Our area of geographical coverage includes all of the more southern portion of eastern Canada that falls within Canadian Plant Hardiness Zones 3 - 7 inclusive. This includes almost all of the area south of a line running approximately east and northeast from the north shore of Lake Superior to the north shore of the St. Lawrence River estuary (see map), and includes all of the major population centres of eastern Canada. In the species notes we refer to this area as "our region" or simply "E. Canada".
Each of the species included in this website grows in the wild somewhere within this region - in some cases (nearly) everywhere, and in some others only in one (or a few) very precise locality(ies). The large geographic and climatic range within the region means, of course, that not all the selected plants are hardy in all parts of the region; in particular, many of the species found in the wild only in Zones 6 and 7 (in southern Ontario and/or southwestern Nova Scotia) may not survive or be able to produce fruit in much of Zones 3 and 4. However, local microclimates (including the reliability of continuous winter snow cover) and amounts of added winter protection provided in a garden situation are also critical determinants of success, so some measure of trial and error is often needed (and desirable). We have, therefore, provided brief information on hardiness limits for just a few (Zone 6 and 7) tree species where this is known with some measure of reliability (based on past 'trial and error"); trees are, in general, because of their large size, the only group of plants that cannot be provided with much added protection against severe winter cold (beyond their early seedling stage) through cultural practices.
Of course, the species native to our region in eastern Canada can usually also grow well in other parts of the world with similar (or rather more benign) climatic conditions. The information we give on site preferences, and on seed handling and germination, should therefore be equally applicable under such circumstances.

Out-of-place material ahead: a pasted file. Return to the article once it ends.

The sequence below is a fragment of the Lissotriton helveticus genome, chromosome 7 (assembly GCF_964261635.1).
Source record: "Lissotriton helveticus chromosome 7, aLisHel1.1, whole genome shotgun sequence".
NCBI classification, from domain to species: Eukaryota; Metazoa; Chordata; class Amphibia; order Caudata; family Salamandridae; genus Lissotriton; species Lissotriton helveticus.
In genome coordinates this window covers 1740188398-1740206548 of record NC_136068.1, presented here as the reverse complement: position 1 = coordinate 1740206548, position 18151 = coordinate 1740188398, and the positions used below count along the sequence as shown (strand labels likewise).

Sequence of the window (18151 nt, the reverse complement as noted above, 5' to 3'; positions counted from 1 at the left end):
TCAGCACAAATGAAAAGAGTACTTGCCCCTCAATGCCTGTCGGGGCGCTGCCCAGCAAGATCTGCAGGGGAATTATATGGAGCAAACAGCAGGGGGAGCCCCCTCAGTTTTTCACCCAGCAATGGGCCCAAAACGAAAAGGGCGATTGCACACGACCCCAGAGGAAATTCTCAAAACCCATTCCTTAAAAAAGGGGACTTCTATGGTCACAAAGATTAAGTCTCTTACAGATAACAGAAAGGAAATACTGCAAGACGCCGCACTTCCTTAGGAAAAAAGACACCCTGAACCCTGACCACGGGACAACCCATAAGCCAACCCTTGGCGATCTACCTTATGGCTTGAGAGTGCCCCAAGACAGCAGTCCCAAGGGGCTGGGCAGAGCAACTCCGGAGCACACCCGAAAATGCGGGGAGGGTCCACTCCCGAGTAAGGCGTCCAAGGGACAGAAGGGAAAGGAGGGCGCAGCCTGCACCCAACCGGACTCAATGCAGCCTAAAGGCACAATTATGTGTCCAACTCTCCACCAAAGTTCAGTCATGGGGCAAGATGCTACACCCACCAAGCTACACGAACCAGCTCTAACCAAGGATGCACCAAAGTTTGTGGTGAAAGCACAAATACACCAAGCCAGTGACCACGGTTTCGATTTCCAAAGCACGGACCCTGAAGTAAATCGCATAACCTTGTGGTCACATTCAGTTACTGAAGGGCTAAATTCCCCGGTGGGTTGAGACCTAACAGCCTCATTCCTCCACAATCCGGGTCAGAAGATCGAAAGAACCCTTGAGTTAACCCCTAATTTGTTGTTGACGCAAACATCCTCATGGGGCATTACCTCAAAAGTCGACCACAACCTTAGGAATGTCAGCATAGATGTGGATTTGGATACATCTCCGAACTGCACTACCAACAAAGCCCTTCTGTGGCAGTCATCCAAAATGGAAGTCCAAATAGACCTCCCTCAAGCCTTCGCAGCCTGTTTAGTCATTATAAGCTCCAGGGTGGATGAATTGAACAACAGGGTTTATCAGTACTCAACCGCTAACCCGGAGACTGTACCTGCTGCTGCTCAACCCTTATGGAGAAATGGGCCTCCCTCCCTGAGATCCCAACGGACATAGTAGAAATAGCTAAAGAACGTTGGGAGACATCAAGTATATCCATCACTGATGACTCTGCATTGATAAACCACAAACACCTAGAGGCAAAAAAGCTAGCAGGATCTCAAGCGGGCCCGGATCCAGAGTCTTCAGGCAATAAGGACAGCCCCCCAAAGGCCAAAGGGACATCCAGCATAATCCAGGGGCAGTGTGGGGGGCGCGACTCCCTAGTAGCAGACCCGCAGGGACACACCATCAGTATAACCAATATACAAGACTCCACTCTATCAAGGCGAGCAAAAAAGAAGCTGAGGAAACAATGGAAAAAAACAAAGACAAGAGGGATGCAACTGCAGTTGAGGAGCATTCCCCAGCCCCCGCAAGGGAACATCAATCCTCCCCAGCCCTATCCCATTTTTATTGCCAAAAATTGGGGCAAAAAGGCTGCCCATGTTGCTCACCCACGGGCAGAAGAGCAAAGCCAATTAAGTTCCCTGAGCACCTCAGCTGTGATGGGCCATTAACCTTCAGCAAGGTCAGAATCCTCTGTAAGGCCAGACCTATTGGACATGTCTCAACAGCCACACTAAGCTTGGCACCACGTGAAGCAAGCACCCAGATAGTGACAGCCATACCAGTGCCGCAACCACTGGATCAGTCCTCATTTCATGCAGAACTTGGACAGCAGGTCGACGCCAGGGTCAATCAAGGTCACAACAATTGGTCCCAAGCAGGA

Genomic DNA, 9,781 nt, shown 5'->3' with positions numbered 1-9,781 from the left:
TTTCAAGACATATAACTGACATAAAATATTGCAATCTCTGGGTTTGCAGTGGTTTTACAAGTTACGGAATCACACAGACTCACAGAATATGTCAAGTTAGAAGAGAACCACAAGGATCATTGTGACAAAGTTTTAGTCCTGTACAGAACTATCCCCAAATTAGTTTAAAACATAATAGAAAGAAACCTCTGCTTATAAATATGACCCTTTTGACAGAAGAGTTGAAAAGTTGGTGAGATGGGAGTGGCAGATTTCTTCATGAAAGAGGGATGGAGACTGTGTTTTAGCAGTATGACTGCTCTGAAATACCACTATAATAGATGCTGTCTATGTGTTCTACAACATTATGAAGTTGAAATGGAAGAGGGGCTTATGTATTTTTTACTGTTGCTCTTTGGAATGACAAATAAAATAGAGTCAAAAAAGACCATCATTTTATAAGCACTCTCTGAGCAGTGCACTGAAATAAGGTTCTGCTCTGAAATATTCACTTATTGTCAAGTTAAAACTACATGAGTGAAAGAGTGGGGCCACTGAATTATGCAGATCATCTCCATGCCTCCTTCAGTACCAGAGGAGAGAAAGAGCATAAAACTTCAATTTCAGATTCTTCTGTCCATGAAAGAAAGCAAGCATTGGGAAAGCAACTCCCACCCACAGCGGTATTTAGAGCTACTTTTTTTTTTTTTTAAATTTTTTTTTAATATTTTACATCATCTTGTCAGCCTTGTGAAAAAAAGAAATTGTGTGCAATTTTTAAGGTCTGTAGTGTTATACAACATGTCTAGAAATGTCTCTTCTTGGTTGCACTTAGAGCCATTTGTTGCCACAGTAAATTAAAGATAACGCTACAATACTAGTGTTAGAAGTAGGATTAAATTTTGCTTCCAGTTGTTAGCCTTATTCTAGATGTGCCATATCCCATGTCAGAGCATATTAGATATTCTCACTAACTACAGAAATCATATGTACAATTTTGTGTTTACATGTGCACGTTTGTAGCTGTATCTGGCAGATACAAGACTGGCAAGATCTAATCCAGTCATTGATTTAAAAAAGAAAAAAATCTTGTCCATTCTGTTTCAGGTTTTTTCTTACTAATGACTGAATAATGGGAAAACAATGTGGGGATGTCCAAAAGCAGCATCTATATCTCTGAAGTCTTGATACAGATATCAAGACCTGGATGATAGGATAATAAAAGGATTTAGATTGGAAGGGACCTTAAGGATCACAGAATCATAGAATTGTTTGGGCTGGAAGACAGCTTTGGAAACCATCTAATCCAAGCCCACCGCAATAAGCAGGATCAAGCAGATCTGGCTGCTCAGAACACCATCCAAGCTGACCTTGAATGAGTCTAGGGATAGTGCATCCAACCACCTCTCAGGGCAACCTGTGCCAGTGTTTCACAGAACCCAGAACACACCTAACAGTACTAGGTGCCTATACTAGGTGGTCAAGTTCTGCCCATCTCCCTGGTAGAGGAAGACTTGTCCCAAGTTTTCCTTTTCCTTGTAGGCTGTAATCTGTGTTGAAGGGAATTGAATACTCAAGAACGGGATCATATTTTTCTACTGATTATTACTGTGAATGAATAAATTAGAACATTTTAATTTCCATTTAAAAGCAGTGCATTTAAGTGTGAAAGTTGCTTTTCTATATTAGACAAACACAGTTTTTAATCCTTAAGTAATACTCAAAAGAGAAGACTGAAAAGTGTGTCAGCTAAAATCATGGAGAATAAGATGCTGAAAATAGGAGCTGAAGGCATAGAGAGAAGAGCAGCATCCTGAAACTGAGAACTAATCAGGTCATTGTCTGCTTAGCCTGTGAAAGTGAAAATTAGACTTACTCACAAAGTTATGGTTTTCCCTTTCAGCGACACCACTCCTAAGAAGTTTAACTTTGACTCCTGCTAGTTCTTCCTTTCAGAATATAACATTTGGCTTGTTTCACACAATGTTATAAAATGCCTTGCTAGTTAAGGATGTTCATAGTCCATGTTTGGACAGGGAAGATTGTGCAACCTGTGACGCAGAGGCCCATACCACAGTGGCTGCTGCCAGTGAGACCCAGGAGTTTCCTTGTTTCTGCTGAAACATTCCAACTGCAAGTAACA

It is also important to note that our region in eastern Canada does not include any of the huge, more northern part that falls within Hardiness Zones 0 - 2. This is for two key reasons: (i) while some of our selected native species do grow in the wild in Zones 0 - 2, many do not and cannot be expected to survive and grow successfully in cultivation within most or all of that area; and (ii) there is a distinct, and very different, "arctic-alpine" flora found in many parts of Zones 0 - 2, composed of species that (with a very few exceptions) are intolerant of summer heat and/or relatively high winter humidity, and that are extremely difficult or virtually impossible to grow successfully in more southern areas. We would need a second, companion, website (along with a second lifetime!) to provide an equivalent treatment for these arctic-alpine species.
The 'typical' or 'usual' flowering and fruit ripening dates given for each species are based primarily on observations in the wild and/or in cultivation at sites in eastern Ontario (Zones 4b - 5b). Where this was not possible (mainly for a few Zone 6 and 7 species), data from their natural range have been used.
The dates given are, in any case, intended as general guidelines only. In those parts of our region with colder winter temperatures and/or a cooler or delayed growing season as compared to Zone 5, the equivalent dates may be up to a few weeks later than those given. Also, throughout our region, annual variations in weather conditions, as well as local microclimate differences, can significantly affect both flowering and fruit ripening times. Local observation is always necessary.